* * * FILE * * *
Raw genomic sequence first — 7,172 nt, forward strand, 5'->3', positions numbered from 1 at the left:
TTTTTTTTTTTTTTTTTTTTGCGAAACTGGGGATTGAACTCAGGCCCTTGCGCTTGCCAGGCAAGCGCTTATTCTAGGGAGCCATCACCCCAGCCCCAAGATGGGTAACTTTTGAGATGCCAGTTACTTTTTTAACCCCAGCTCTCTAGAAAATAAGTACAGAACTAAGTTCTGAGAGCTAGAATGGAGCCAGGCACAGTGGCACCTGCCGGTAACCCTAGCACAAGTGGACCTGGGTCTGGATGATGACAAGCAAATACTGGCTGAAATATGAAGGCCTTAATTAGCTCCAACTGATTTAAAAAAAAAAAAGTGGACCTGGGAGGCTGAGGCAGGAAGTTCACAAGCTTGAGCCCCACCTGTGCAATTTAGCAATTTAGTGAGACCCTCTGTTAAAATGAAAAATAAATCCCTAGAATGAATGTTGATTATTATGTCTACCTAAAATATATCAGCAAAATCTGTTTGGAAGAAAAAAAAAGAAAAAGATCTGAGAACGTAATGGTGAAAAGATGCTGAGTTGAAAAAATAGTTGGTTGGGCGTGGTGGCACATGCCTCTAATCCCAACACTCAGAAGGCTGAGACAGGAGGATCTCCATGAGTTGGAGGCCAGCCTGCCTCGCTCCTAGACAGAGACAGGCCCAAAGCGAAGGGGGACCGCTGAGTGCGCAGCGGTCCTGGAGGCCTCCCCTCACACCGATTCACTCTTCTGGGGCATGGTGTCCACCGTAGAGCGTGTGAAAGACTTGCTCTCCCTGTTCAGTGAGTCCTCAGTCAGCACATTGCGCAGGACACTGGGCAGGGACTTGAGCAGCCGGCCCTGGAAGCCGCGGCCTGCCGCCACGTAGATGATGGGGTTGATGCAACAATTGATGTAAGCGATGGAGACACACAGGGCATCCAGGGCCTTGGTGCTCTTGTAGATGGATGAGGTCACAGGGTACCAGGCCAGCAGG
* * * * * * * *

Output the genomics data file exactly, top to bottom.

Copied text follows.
Raw genomic sequence first — 7,172 nt, forward strand, 5'->3', positions numbered from 1 at the left:
TTTTTTTTTTTTTTTTTTTTGCGAAACTGGGGATTGAACTCAGGCCCTTGCGCTTGCCAGGCAAGCGCTTATTCTAGGGAGCCATCACCCCAGCCCCAAGATGGGTAACTTTTGAGATGCCAGTTACTTTTTTAACCCCAGCTCTCTAGAAAATAAGTACAGAACTAAGTTCTGAGAGCTAGAATGGAGCCAGGCACAGTGGCACCTGCCGGTAACCCTAGCACAAGTGGACCTGGGTCTGGATGATGACAAGCAAATACTGGCTGAAATATGAAGGCCTTAATTAGCTCCAACTGATTTAAAAAAAAAAAAGTGGACCTGGGAGGCTGAGGCAGGAAGTTCACAAGCTTGAGCCCCACCTGTGCAATTTAGCAATTTAGTGAGACCCTCTGTTAAAATGAAAAATAAATCCCTAGAATGAATGTTGATTATTATGTCTACCTAAAATATATCAGCAAAATCTGTTTGGAAGAAAAAAAAAGAAAAAGATCTGAGAACGTAATGGTGAAAAGATGCTGAGTTGAAAAAATAGTTGGTTGGGCGTGGTGGCACATGCCTCTAATCCCAACACTCAGAAGGCTGAGACAGGAGGATCTCCATGAGTTGGAGGCCAGCCTGCCTCGCTCCTAGACAGAGACAGGCCCAAAGCGAAGGGGGACCGCTGAGTGCGCAGCGGTCCTGGAGGCCTCCCCTCACACCGATTCACTCTTCTGGGGCATGGTGTCCACCGTAGAGCGTGTGAAAGACTTGCTCTCCCTGTTCAGTGAGTCCTCAGTCAGCACATTGCGCAGGACACTGGGCAGGGACTTGAGCAGCCGGCCCTGGAAGCCGCGGCCTGCCGCCACGTAGATGATGGGGTTGATGCAACAATTGATGTAAGCGATGGAGACACACAGGGCATCCAGGGCCTTGGTGCTCTTGTAGATGGATGAGGTCACAGGGTACCAGGCCAGCAGG